Sorting all of this out was much easier when terrorists reliably took credit for their actions and issued rationales. The primary goal of most terrorists in the 1970s, for instance, was to gain publicity for their causes, with violence (actual or threatened) as a means to an end, rather than the end itself. Terrorism expert Bruce Hoffman has noted that left-wing European groups’ “use of violence historically has been heavily constrained,” and even their right-wing counterparts used violence “based not on some pathological obsession to kill or beat up as many people as possible but rather on a deliberate policy of intimidating the general public into acceding to specific demands or pressures.” In the United States, the Weathermen embarked on a campaign of planting bombs in public buildings to call attention to their opposition to the Vietnam War and their support of the Black Panthers. But after a bombmaking accident killed three of the group’s members, they began to provide advance warning so that targeted buildings could be evacuated.
Even as terrorism became more lethal in the 1980s, one could generally discern the goals of the attackers. When a suicide truck bomber plowed into the U.S. Marine barracks in Beirut in 1983, killing 241 Marines, sailors and soldiers, the attack was aimed at driving American forces out of Lebanon. And it worked: President Ronald Reagan withdrew the remaining U.S. troops within a few months.
In the late 1980s and early 1990s, however, terrorism morphed into something more savage and, sometimes, more ambiguous. In 1993, Ramzi Yousef, a nephew of future 9/11 mastermind Khalid Sheikh Mohammed, organized a plot to blow up a truck bomb under the World Trade Center. It killed six and injured more than 1,000 but fell far short of what he’d wanted: for one tower to crash into the other, killing as many as 250,000 people. Yousef claimed credit afterward, demanding that the United States cease supporting Israel and interfering in the Middle East.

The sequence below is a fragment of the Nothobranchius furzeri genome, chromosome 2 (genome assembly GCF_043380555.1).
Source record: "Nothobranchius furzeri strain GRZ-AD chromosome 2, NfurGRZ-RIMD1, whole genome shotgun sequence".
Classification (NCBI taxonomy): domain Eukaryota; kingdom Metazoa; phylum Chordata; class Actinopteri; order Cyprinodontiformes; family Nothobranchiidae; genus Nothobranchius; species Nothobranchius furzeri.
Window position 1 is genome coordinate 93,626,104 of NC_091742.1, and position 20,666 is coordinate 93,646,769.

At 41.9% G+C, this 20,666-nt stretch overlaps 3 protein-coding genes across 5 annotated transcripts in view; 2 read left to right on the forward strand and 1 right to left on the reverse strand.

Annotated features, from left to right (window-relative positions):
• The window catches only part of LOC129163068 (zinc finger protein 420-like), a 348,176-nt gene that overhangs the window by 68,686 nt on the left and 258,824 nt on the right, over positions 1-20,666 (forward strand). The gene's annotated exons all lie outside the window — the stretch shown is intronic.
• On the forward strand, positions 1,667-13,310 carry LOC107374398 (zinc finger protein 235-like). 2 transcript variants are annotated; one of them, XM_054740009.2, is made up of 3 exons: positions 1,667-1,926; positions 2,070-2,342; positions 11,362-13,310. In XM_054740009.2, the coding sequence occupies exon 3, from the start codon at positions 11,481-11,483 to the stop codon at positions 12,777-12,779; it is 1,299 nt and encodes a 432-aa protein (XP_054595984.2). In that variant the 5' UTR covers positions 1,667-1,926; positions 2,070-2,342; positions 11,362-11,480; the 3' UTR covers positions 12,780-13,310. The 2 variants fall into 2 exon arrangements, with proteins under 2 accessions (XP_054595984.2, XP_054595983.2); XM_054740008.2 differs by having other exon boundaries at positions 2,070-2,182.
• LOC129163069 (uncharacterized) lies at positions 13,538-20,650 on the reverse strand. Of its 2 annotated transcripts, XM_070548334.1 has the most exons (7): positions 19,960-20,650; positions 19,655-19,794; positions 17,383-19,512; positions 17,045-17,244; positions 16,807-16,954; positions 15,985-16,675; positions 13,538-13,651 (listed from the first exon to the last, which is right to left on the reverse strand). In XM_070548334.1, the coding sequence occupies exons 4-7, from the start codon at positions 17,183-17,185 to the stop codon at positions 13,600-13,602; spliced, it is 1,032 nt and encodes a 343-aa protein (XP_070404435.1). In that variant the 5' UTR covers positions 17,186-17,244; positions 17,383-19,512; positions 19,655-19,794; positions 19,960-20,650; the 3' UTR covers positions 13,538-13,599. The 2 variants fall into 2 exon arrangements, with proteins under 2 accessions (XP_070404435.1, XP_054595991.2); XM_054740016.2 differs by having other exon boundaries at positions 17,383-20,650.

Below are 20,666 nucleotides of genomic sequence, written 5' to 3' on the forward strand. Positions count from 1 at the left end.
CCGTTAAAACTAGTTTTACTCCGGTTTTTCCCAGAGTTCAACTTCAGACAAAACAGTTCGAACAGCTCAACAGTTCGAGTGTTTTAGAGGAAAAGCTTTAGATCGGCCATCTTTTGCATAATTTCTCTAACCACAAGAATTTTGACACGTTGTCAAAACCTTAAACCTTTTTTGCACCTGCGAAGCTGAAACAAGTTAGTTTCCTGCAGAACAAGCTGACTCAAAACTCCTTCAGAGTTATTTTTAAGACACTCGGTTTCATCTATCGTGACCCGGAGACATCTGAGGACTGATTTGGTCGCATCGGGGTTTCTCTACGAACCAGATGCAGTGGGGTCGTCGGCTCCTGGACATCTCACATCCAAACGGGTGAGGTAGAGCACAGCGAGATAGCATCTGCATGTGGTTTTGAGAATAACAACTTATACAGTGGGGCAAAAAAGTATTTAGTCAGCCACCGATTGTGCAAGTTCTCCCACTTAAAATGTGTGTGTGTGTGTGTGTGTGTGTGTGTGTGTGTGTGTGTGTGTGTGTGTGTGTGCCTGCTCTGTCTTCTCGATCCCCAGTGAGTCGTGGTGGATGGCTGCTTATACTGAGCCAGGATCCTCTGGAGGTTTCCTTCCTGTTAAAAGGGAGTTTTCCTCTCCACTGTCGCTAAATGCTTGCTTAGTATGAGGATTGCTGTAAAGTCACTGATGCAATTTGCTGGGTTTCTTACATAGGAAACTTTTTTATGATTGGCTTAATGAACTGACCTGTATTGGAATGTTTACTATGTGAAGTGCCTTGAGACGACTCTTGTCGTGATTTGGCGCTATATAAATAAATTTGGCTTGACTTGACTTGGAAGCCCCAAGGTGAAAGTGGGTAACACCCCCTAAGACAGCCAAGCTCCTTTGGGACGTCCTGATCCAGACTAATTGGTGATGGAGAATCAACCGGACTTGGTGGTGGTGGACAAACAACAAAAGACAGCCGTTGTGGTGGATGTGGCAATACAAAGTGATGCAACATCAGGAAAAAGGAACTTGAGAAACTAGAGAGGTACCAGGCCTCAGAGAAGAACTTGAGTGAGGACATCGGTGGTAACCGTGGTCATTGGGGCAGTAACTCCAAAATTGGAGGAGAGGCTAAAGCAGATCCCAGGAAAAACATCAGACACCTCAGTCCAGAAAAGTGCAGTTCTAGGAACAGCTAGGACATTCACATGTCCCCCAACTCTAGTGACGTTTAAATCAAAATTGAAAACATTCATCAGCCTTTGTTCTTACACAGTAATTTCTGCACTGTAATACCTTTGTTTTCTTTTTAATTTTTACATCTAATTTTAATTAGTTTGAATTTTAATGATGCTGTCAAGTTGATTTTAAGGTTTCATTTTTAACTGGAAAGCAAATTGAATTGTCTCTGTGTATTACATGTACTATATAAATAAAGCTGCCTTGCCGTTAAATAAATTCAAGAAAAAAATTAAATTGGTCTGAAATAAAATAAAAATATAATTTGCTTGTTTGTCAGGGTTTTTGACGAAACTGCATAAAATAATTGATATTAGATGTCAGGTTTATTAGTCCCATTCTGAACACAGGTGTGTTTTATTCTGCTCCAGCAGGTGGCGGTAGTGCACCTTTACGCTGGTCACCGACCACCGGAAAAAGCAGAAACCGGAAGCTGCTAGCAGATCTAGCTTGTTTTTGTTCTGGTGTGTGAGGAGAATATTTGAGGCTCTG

Two years later, Army veteran Timothy McVeigh and his co-conspirator, Terry Nichols, set off a truck bomb next to the Murrah Federal Building in Oklahoma City, killing 168 people, including 19 children. Although McVeigh could be accurately characterized as an anti-government extremist, he issued no warnings or demands. (Perhaps he would have made some public statement later, but a highway patrol officer detained him on a routine traffic stop, and he was identified as the perpetrator during his time in custody.)
Since then, the direction of terrorism has split into two fairly distinct arcs. One is mega-terrorism aimed at killing large numbers of victims in spectacular ways, such as the 9/11 attacks; airliner-targeting plots, including unsuccessful ones by “shoe bomber” Richard Reid and “underwear bomber” Umar Farouk Abdulmutallab; and the liquid-explosives plot foiled by the British in 2006. (These would-be bombers did not announce their intent before they were stopped.) The other is small-scale ground attacks, typically carried out with firearms and sometimes small explosives, often by lone wolves. But as the devastating attacks in Mumbai in 2008 (death toll: 164) and Paris in 2015 (death toll: 130) demonstrate, even firearms-based plots can rack up high casualty counts. What these arcs share is the lack of any apparent purpose beyond mass murder and possibly some vague notions about attacking the West. Arguably, the post-9/11 version of terrorism doesn’t even fit the statutory definition anymore. They may scare the public, even terrorize it in the colloquial meaning, but unspoken demands and unclaimed credit do not convey any purpose behind the violence.